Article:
The Vision California modeling exercise, however meticulous in its calculation methods, still relies on a slate of assumptions that call for some vigilant critiques. Calthorpe & Associates, which devised Vision California based on previous work, have stated elsewhere that the key to the global warming crisis lies in curbing "sprawl," that pejorative term for low-density suburban development. To the extent that a large lot, single-family home with a multi-car garage represents a choice, it is in Calthorpe's view neither a preferable nor sustainable one.
Of the many raps on urban planning post-World War II, one of the biggest was that it was led by the head and not by the heart. Engineers made precise calculations that yielded efficient highways but not much by way of soul. Though that trend has largely been abandoned, the release of a new, ambitious study may usher in a new approach to empirically based planning.
It doesn't matter which superlative you pick: 25 Los Angeleses. 100 San Joses. 2,000 Poways. Nearly three Californias. That's how many people will be added to the United States population by the year 2050. They are not all going to live in Los Angeles, San Jose, or Poway, but a great many of them are going to live in California, thus pushing the state's population to about 60 million, according to the state Department of Finance.
Legislators in Sacramento are currently considering an assembly bill that, though it originated with the City of Los Angeles in mind, proposes some significant changes in California Redevelopment Law (CRL). AB 2531, sponsored by Felipe Fuentes (D-Los Angeles) is an important step forward for the state economy for a variety of reasons.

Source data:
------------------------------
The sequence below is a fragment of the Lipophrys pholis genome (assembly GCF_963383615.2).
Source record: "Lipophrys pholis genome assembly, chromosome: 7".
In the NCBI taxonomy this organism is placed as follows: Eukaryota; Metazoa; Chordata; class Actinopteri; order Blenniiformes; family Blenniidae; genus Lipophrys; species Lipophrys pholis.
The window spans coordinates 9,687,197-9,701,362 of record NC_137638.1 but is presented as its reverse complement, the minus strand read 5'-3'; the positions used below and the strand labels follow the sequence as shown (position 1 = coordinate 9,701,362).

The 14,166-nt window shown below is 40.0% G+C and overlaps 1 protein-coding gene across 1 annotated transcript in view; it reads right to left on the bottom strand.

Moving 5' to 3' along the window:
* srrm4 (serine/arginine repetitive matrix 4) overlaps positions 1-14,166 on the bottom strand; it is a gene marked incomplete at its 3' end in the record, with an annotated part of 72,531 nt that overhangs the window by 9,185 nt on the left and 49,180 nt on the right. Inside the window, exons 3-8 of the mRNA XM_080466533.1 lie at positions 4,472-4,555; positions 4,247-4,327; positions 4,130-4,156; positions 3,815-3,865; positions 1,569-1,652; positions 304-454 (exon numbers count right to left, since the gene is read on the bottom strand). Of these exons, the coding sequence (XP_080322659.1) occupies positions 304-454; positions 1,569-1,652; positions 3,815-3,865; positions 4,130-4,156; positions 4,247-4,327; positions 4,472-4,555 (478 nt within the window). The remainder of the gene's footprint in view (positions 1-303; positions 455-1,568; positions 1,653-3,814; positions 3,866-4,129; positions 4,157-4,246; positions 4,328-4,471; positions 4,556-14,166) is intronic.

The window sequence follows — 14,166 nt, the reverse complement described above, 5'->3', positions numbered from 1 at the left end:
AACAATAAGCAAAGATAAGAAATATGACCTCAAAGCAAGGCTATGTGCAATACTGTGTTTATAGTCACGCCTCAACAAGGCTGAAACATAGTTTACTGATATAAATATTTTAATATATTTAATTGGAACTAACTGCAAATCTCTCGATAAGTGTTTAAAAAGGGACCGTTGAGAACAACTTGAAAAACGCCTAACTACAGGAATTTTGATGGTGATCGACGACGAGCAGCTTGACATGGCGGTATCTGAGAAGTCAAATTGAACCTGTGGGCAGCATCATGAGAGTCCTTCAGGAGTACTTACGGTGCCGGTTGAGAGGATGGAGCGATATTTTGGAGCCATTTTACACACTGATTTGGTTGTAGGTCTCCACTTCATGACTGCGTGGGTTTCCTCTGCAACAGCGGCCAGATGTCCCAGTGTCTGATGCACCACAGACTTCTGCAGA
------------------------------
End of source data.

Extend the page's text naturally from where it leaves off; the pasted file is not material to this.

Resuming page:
An agreement between the County of San Diego and the state Department of Corrections to site a state prison reentry facility does not require the county to conduct environmental review prior to entering into the agreement because it did not constitute a commitment to a definite course of action, the Fourth District Court of Appeal has ruled. In the agreement, the county identified potential locations for the reentry facility in exchange for preference in the award of state financing for county jails.
An appellate court has struck down a Riverside County assessment for park maintenance because the county failed to distinguish between general benefits and parcel-specific benefits provided in return for the assessments, as required by Proposition 218.
"The County failed to meet its constitutional burden of demonstrating that the assessment was proportional to, and did not exceed, the value of the special benefits that the use and enjoyment of the parks would confer on assessed parcels," the Fourth District Court of Appeal concluded.